Travel and Strangers:
Some stories are travel guides; they bring the world closer to you and make strangers seem familiar and close to the heart. To escape the city clamor and to connect with nature, a man takes his mom on a trip to India, where they meet a French lady seeking a similar connection. This lady does not want a house to limit her free spirit, so she’s been living in a yacht for years. Despite not speaking the same language, his mom and the lady connect, and today they are best friends. He concludes wondering: how have we complicated life on ourselves like this?
The girl is 24, and today is the first time she hugs her mother to calm her down. Her mother had tried several ways to get close to her, to connect with her, but every attempt failed. Today, as the girl rests in her bed waiting for her mother impatiently to bring her the medication, she hears her mother crying. She gets out of her bed and rushes to the living room. She couldn’t but hug her, feel her, and connect.
School & Career Choices:
Some stories teach us about the expectations we have of certain events and lifestyles, and how they end up tasting differently once we try them. This girl thought college would add a thrill to her life, so she fought to study in the States. She thought that would make her independent and free, but after 5 years of being away from Jeddah, she had come to realize: No one could add a thrill to your life but your own self. Today’s ups and downs, life’s challenges and beauty, and the new and old people bring fire to her life, and that is what she will always fight for.
One short but strikingly powerful story rests in a question: “She was my best friend. She backstabbed me. She’s still my best friend. Do you think I’m crazy?” This habit of lack of confrontation is so embedded in this culture that it takes place not only amongst hierarchal relationships, (teacher/student and father/daughter), but also among peers. This aside, could this just be the manifestation of the power of forgiveness?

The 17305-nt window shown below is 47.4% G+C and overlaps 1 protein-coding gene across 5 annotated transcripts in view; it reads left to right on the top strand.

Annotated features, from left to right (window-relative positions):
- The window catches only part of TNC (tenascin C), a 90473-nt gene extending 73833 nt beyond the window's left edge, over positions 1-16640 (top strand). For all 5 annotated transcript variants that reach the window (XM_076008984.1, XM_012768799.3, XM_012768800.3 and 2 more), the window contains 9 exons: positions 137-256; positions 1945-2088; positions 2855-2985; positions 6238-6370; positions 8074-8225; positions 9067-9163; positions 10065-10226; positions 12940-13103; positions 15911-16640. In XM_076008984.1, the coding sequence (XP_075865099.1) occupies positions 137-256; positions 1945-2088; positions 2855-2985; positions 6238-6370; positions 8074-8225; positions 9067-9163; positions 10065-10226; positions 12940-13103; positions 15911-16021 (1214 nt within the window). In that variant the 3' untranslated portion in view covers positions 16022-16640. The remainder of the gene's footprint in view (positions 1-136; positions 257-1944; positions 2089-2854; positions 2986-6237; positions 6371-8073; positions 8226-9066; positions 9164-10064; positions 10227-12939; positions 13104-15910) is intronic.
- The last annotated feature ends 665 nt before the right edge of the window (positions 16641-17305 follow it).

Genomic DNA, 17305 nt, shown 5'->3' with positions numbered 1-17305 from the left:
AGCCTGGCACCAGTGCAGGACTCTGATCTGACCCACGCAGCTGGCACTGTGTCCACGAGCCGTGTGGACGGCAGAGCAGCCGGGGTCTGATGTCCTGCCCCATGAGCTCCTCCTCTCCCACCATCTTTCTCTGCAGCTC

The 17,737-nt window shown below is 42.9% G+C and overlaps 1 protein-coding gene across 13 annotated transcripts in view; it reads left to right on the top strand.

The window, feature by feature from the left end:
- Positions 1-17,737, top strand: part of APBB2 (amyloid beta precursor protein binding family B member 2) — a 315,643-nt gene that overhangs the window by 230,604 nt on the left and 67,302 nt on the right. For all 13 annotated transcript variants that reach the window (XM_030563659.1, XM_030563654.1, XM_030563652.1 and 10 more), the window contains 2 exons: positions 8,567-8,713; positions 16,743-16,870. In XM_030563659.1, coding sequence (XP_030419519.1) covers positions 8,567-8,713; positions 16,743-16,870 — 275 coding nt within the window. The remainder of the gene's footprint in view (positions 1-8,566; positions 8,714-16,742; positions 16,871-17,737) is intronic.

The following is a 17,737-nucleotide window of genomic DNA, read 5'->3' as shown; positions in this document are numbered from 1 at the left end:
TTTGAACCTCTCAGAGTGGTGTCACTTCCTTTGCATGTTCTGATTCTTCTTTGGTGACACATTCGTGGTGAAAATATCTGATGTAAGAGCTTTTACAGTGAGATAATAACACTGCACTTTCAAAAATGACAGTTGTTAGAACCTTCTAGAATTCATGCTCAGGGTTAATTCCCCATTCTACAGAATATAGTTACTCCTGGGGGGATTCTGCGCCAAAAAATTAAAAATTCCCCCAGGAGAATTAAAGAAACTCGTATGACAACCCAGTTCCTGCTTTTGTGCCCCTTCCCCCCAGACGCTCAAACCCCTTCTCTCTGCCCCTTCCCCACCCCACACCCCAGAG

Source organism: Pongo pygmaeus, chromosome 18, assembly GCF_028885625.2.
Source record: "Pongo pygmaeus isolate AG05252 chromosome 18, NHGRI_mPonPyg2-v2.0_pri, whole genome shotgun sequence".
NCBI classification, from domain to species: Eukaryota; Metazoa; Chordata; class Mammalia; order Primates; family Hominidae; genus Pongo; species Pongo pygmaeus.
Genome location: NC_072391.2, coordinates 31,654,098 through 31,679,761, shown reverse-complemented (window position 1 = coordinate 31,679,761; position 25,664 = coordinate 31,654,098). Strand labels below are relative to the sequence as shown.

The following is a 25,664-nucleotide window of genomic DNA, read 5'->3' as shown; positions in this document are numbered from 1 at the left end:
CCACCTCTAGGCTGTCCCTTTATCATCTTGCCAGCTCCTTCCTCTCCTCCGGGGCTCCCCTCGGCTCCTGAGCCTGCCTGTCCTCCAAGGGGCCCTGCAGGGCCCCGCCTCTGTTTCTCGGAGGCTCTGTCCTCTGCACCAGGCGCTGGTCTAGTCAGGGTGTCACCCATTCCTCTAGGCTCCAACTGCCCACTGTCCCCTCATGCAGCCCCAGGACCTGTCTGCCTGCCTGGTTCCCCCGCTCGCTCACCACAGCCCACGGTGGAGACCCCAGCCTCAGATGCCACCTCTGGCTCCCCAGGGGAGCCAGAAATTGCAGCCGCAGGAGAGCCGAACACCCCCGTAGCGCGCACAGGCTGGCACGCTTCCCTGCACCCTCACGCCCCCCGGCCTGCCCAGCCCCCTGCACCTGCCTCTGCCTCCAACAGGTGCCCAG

Love and Relationships:
One of my favorite stories about love is among the shortest in this collection, but the most impactful. A boy finds his love, his perfect match, his soul mate, but it could not work out because of the girl’s parents. This is a recurring theme among the culture of contributors that many share and experience, but only a few express.
Loss, Grief, and Resilience:
It’s been one year since she lost her cousin, her best friend. Her cousin sends her a Happy Birthday message, and tells her she’s bringing her a cake. She asks her to act surprised. Suddenly, her mom comes in with the tragic news of her cousin’s death. She is so surprised that she could not stop crying. It’s been a year, and as they say: “time heals all wounds.” She now makes her cousin the subject to all her letters to the sky.
Self-Growth and Reflection:
The story of this young boy’s life is that his life was normal, until his classmates started laughing at him, calling him names, and making him feel bad about himself. This lasted for seven years, until he met some amazing people whom he couldn’t have survived without. They respected him for who he was, and he began making friends. Today, he is a very popular boy, and he concludes by reminding the readers of his story: “I am not saying this to make you feel bad about me, but because this is who I am.” The handwriting of this story indicates that it is a child behind those words, probably not older than 12 years old.
Events & Happenings:
Every time this girl made trouble at school, her parents locked her in her room without TV or any sort of entertainment. They had always threatened to send her to a boarding school, but in her mind, that was always hard to believe. In 2005, when she got expelled for two weeks, her parents told her they were sending her to a boarding school, but that was still too hard to believe. A family member drove her to the mountains in Lebanon, and when she opened her eyes, she says: “My parents sent me to a boarding school for nuns, and I lived there for two and a half months as a punishment!”